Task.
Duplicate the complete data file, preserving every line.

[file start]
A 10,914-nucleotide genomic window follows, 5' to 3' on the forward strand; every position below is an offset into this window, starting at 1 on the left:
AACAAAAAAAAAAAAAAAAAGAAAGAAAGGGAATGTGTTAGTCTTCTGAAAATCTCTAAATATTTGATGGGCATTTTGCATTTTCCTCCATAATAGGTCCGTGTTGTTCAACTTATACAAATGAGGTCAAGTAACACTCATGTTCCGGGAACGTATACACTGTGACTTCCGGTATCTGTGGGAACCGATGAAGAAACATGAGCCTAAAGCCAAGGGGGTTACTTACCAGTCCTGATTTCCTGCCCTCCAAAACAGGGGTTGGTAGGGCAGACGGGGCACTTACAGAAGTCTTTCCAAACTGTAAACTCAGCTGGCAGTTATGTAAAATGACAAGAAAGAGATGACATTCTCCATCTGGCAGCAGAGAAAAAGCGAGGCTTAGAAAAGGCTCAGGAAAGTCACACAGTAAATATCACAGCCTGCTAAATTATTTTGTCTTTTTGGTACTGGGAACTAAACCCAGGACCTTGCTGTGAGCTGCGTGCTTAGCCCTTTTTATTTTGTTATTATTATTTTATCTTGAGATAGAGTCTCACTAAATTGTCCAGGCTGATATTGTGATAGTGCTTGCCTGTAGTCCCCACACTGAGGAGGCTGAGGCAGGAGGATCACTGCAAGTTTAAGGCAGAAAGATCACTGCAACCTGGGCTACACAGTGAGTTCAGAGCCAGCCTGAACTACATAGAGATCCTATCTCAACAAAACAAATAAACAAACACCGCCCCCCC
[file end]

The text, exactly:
A 10,914-nucleotide genomic window follows, 5' to 3' on the forward strand; every position below is an offset into this window, starting at 1 on the left:
AACAAAAAAAAAAAAAAAAAGAAAGAAAGGGAATGTGTTAGTCTTCTGAAAATCTCTAAATATTTGATGGGCATTTTGCATTTTCCTCCATAATAGGTCCGTGTTGTTCAACTTATACAAATGAGGTCAAGTAACACTCATGTTCCGGGAACGTATACACTGTGACTTCCGGTATCTGTGGGAACCGATGAAGAAACATGAGCCTAAAGCCAAGGGGGTTACTTACCAGTCCTGATTTCCTGCCCTCCAAAACAGGGGTTGGTAGGGCAGACGGGGCACTTACAGAAGTCTTTCCAAACTGTAAACTCAGCTGGCAGTTATGTAAAATGACAAGAAAGAGATGACATTCTCCATCTGGCAGCAGAGAAAAAGCGAGGCTTAGAAAAGGCTCAGGAAAGTCACACAGTAAATATCACAGCCTGCTAAATTATTTTGTCTTTTTGGTACTGGGAACTAAACCCAGGACCTTGCTGTGAGCTGCGTGCTTAGCCCTTTTTATTTTGTTATTATTATTTTATCTTGAGATAGAGTCTCACTAAATTGTCCAGGCTGATATTGTGATAGTGCTTGCCTGTAGTCCCCACACTGAGGAGGCTGAGGCAGGAGGATCACTGCAAGTTTAAGGCAGAAAGATCACTGCAACCTGGGCTACACAGTGAGTTCAGAGCCAGCCTGAACTACATAGAGATCCTATCTCAACAAAACAAATAAACAAACACCGCCCCCCC